The Hobbit: An Unexpected Journey (review)

Posted: December 22, 2012

An unexpected journey to an imaginative world

In September 1937, Oxford professor J.R.R. Tolkien published his first fictional book, The Hobbit, to wide critical acclaim. Set in an intricate world of high fantasy, Tolkien uses the novel to introduce his personal creation, hobbits, a species of humanistic, dwarf-like creatures that live peaceful lives in the folksy fabrications of the Shire. His main character is a hobbit by the name of Bilbo Baggins (you may have heard of him).

The Hobbit follows the genre-based storyline that high fantasy stories often contain, with  unlikely heroes joining together in order to conquer a quest to a certain degree (in this case, a dragon guarding a sacred treasure).

Tolkien went on to write the three-volume Lord of the Rings series which was the first to be adapted to film. And now it seemed only necessary to continue the franchise with a not just one, but three blockbuster adaptations of the preceding novel that started the whole series  with themes of personal maturity, boldness, and mental endurance.

The first of a planned series, The Hobbit: An Unexpected Journey, directed by Peter Jackson (director of the Lord of the Rings trilogy) debuts in theaters tonight, and it triumphs as a film with both chimerical and contemporary techniques.

In a story meant to capture the adventurous attitude of breaking the walls of comfort in order to prove one’s self-worth and courage, this ploy is not only a subject ventured by the protagonists, but by fans of the series as well. Those familiar with the Lord of the Rings epic will find nostalgia in the likes of Ian McKellen (Gandalf) and Andy Serkis (Gollum), who return to Middle Earth amongst many new faces, but must also adapt to the additional cast and storyline.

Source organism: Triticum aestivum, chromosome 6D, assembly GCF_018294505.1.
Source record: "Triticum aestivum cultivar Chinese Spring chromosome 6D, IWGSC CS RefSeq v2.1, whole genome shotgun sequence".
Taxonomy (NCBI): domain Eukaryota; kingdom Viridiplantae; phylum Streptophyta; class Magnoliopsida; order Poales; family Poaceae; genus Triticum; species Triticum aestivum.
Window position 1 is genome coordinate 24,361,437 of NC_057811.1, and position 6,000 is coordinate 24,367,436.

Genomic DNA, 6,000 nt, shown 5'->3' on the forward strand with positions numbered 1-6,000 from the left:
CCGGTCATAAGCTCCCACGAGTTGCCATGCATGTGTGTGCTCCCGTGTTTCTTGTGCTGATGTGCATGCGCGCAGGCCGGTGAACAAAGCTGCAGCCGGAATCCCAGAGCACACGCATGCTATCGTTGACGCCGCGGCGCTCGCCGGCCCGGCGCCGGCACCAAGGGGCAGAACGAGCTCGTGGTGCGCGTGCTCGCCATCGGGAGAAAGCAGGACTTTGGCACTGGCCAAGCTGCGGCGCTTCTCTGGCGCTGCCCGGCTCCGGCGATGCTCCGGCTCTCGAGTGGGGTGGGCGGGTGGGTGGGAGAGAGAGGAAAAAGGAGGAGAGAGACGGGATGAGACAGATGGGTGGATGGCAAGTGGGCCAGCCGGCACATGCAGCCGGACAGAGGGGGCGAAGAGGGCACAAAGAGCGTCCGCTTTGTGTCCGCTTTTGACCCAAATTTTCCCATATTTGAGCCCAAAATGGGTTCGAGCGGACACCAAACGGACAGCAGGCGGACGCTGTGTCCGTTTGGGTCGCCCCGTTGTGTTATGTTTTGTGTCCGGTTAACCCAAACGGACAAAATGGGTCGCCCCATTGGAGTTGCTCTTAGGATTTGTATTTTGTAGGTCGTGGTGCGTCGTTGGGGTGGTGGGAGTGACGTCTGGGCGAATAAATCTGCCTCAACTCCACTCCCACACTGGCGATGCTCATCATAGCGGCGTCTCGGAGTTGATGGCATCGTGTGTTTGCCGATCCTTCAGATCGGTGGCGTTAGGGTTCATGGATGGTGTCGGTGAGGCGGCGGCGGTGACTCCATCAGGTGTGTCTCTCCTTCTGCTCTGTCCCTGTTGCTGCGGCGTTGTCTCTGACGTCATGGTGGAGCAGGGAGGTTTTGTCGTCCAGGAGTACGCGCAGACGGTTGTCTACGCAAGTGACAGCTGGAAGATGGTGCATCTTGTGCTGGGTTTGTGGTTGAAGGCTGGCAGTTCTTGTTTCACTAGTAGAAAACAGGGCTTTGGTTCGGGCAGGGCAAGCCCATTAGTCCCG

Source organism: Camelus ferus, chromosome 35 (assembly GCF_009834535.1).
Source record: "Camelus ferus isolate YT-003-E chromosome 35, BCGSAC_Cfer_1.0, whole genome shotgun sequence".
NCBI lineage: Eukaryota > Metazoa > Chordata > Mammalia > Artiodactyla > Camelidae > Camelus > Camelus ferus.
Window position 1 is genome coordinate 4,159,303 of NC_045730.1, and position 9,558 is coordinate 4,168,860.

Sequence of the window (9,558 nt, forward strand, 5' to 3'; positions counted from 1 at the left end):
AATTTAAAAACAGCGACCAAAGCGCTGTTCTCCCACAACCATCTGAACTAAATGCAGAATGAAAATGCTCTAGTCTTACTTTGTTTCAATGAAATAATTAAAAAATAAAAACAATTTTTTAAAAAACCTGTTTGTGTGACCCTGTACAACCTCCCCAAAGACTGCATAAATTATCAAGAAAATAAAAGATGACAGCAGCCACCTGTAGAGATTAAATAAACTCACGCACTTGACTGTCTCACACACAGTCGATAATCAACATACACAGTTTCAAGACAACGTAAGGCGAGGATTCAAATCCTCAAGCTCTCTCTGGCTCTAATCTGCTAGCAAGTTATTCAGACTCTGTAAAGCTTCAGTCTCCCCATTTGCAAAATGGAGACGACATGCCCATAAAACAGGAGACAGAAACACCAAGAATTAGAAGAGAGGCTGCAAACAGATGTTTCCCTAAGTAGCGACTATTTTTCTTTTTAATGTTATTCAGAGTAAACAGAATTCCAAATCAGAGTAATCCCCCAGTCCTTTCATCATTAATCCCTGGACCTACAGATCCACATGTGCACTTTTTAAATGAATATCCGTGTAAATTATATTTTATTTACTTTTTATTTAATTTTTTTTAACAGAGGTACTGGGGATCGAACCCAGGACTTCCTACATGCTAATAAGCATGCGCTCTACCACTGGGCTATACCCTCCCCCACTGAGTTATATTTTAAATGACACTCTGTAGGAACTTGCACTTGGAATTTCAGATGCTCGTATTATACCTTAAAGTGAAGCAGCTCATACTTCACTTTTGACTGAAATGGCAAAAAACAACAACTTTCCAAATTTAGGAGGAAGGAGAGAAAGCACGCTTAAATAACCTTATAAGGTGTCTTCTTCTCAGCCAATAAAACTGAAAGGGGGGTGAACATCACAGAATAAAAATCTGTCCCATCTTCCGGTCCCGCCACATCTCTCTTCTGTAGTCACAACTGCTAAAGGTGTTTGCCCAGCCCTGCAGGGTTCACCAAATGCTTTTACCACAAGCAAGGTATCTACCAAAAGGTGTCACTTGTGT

In a way The Hobbit makes its fan base shuffle outside its comfort zone, one that is used to the masculine, ambitious Lord of the Rings and feeds them the more boyish light-hearted, yet still symbolic tale of heroism that The Hobbit offers. However, just because the new film’s overall tone isn’t as elaborate as its older brothers, its spirit and depth make it just as worthy.

Martin Freeman’s role as the humble, homebody Baggins  – along with the ragtag brethren of dwarves – is what carries the film with the complete essence of loyal fellowship. Quizzical and timid initially, Freeman brings to life a relatable character who grows from hobbit-sized beginnings to one willing to risk his life for another.

Whether it’s in the heat of battle with a band of malevolent, pale-skinned orcs or clashing in a verbal duel of riddles with the schizophrenic creature Gollum, Freeman exposes both the physical and mental struggles within Bilbo’s character. His performance, accompanied by his capable supporting actors ,conjures a bold posse of traveling opportunists.

The fictional world of Tolkien’s imagination has never appeared more colorful and sophisticated than in The Hobbit. Visuals of anthropomorphic beings, jagged silver mountains, and lush, tumbling valleys are what make up the scenic landscapes of the film; there’s an artistic realism within the effects that make what’s being done on screen both believable and respectable. With such a world to work with, the idea of “leaving everything to imagination” is drop-kicked out of the cinematic window, as every shadow and every frame is given a massive amount of detail.

Some may say that the idea of adapting The Hobbit – a 310-page novel – into three films is a ludicrous strategy to milk the money out of audience’s wallets. And although it’s obvious that gross revenue was one of the many contributors to finalizing the idea, there are benefits to incorporating such a large amount of time into such a well-known story.

As beloved as Tolkien’s novel has been and still is, there’s enough juice packed within the pages of the book to produce a trilogy that can stand as being not only entertaining, but also has the possibility of becoming a classic.

Taking a story so famous and deepening its motifs even further is a way to appeal to both fans of the original novel and people who enjoy good film

The Hobbit: An Unexpected Journey provides a sturdy beginning of a journey that will appeal to both the old and new generation of fans in unexpected ways.

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